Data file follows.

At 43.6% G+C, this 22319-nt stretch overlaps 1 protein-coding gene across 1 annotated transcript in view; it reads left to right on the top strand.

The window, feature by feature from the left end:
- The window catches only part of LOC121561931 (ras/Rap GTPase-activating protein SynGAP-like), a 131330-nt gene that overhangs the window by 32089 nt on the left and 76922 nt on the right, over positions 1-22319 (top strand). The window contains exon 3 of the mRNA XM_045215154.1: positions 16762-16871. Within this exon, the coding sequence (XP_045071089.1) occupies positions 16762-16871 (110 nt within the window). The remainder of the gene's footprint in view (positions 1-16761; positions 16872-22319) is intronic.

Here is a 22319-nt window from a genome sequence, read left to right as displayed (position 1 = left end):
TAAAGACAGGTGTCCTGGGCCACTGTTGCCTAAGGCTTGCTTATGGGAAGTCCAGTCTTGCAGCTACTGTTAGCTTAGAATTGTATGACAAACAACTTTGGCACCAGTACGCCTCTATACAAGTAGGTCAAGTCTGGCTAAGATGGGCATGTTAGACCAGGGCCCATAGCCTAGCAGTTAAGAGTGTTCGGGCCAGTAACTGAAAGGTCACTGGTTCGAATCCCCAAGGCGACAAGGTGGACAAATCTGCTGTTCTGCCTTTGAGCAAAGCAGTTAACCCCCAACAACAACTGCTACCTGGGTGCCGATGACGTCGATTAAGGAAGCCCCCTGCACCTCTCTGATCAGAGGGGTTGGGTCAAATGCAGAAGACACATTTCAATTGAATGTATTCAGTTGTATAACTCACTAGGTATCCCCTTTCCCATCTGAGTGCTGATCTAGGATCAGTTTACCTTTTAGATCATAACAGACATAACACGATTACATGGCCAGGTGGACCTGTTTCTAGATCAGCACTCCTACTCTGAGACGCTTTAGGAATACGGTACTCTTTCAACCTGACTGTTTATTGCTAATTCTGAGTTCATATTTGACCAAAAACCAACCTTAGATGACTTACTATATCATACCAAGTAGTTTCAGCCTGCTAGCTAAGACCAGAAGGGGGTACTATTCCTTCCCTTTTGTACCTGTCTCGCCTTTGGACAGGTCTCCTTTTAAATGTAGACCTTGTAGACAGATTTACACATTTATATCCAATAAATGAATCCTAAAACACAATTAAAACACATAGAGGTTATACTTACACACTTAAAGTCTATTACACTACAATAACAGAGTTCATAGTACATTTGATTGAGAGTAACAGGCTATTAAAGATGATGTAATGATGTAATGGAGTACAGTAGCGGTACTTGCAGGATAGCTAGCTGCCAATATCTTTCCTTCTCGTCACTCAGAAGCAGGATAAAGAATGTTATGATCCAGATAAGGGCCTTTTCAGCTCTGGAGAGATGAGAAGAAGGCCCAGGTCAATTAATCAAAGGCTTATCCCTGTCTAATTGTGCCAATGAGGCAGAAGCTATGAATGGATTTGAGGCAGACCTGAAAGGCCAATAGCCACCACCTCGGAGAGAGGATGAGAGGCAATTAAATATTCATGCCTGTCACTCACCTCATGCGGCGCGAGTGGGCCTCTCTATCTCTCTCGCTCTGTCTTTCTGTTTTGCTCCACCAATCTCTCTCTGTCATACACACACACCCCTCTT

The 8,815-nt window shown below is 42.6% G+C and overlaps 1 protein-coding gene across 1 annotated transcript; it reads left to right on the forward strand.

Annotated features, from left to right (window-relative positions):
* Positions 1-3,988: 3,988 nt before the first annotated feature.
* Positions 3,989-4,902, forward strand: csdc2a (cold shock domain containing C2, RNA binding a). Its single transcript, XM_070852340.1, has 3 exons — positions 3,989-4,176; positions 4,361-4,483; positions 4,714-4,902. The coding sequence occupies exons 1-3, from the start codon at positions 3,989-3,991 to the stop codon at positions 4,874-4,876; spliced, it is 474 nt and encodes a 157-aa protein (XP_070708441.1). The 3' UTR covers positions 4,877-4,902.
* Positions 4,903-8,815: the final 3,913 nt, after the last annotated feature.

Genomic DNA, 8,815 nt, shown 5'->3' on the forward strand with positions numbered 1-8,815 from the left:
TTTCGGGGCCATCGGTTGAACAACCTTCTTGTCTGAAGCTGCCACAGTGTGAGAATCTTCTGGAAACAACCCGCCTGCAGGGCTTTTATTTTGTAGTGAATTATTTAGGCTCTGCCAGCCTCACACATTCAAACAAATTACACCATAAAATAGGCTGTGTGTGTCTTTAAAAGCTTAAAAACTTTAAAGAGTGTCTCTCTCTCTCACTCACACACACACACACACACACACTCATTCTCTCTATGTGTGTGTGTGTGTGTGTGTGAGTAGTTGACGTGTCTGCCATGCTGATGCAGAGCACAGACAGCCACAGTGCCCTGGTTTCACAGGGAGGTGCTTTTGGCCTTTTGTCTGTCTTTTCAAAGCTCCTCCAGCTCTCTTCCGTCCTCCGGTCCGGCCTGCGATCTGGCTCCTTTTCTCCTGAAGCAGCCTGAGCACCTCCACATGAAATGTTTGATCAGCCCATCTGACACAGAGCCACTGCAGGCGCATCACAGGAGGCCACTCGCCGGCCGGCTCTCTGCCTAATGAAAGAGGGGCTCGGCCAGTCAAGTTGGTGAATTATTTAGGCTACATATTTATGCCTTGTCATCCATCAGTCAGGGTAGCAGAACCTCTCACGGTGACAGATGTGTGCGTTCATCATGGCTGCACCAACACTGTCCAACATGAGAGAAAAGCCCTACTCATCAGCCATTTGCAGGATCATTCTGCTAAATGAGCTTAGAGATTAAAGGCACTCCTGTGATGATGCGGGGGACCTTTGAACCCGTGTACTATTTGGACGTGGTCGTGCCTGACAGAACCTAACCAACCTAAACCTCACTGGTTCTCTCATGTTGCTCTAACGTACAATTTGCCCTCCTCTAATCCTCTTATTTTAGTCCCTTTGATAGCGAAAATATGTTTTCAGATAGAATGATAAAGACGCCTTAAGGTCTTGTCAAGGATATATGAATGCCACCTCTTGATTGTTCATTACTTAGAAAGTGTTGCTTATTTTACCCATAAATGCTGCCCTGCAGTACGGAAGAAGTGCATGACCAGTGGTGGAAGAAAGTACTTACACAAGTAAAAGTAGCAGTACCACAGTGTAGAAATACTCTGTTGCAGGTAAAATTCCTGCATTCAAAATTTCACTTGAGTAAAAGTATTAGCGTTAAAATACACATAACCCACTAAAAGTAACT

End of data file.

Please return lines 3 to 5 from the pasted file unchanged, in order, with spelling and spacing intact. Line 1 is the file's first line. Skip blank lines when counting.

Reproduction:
- The window catches only part of LOC121561931 (ras/Rap GTPase-activating protein SynGAP-like), a 131330-nt gene that overhangs the window by 32089 nt on the left and 76922 nt on the right, over positions 1-22319 (top strand). The window contains exon 3 of the mRNA XM_045215154.1: positions 16762-16871. Within this exon, the coding sequence (XP_045071089.1) occupies positions 16762-16871 (110 nt within the window). The remainder of the gene's footprint in view (positions 1-16761; positions 16872-22319) is intronic.

Here is a 22319-nt window from a genome sequence, read left to right as displayed (position 1 = left end):
TAAAGACAGGTGTCCTGGGCCACTGTTGCCTAAGGCTTGCTTATGGGAAGTCCAGTCTTGCAGCTACTGTTAGCTTAGAATTGTATGACAAACAACTTTGGCACCAGTACGCCTCTATACAAGTAGGTCAAGTCTGGCTAAGATGGGCATGTTAGACCAGGGCCCATAGCCTAGCAGTTAAGAGTGTTCGGGCCAGTAACTGAAAGGTCACTGGTTCGAATCCCCAAGGCGACAAGGTGGACAAATCTGCTGTTCTGCCTTTGAGCAAAGCAGTTAACCCCCAACAACAACTGCTACCTGGGTGCCGATGACGTCGATTAAGGAAGCCCCCTGCACCTCTCTGATCAGAGGGGTTGGGTCAAATGCAGAAGACACATTTCAATTGAATGTATTCAGTTGTATAACTCACTAGGTATCCCCTTTCCCATCTGAGTGCTGATCTAGGATCAGTTTACCTTTTAGATCATAACAGACATAACACGATTACATGGCCAGGTGGACCTGTTTCTAGATCAGCACTCCTACTCTGAGACGCTTTAGGAATACGGTACTCTTTCAACCTGACTGTTTATTGCTAATTCTGAGTTCATATTTGACCAAAAACCAACCTTAGATGACTTACTATATCATACCAAGTAGTTTCAGCCTGCTAGCTAAGACCAGAAGGGGGTACTATTCCTTCCCTTTTGTACCTGTCTCGCCTTTGGACAGGTCTCCTTTTAAATGTAGACCTTGTAGACAGATTTACACATTTATATCCAATAAATGAATCCTAAAACACAATTAAAACACATAGAGGTTATACTTACACACTTAAAGTCTATTACACTACAATAACAGAGTTCATAGTACATTTGATTGAGAGTAACAGGCTATTAAAGATGATGTAATGATGTAATGGAGTACAGTAGCGGTACTTGCAGGATAGCTAGCTGCCAATATCTTTCCTTCTCGTCACTCAGAAGCAGGATAAAGAATGTTATGATCCAGATAAGGGCCTTTTCAGCTCTGGAGAGATGAGAAGAAGGCCCAGGTCAATTAATCAAAGGCTTATCCCTGTCTAATTGTGCCAATGAGGCAGAAGCTATGAATGGATTTGAGGCAGACCTGAAAGGCCAATAGCCACCACCTCGGAGAGAGGATGAGAGGCAATTAAATATTCATGCCTGTCACTCACCTCATGCGGCGCGAGTGGGCCTCTCTATCTCTCTCGCTCTGTCTTTCTGTTTTGCTCCACCAATCTCTCTCTGTCATACACACACACCCCTCTT